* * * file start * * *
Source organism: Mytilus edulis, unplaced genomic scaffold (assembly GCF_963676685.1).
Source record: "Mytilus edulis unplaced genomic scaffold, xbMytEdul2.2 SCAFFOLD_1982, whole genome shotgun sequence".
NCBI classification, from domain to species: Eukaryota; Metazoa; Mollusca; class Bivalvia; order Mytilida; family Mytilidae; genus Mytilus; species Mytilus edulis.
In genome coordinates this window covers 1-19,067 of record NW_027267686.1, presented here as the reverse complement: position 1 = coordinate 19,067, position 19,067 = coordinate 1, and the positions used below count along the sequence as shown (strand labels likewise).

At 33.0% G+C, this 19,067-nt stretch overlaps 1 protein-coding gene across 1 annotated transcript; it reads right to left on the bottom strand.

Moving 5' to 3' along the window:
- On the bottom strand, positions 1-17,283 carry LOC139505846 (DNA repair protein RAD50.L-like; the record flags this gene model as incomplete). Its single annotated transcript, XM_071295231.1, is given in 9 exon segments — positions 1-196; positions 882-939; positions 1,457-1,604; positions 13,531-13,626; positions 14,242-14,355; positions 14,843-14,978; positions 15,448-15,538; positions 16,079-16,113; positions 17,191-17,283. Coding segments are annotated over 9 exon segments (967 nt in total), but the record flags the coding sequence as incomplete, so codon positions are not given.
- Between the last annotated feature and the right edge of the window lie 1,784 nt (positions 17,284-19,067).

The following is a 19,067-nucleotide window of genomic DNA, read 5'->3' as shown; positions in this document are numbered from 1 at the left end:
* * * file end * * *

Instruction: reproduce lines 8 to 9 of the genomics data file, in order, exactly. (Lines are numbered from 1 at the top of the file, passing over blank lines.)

- Between the last annotated feature and the right edge of the window lie 1,784 nt (positions 17,284-19,067).

The following is a 19,067-nucleotide window of genomic DNA, read 5'->3' as shown; positions in this document are numbered from 1 at the left end: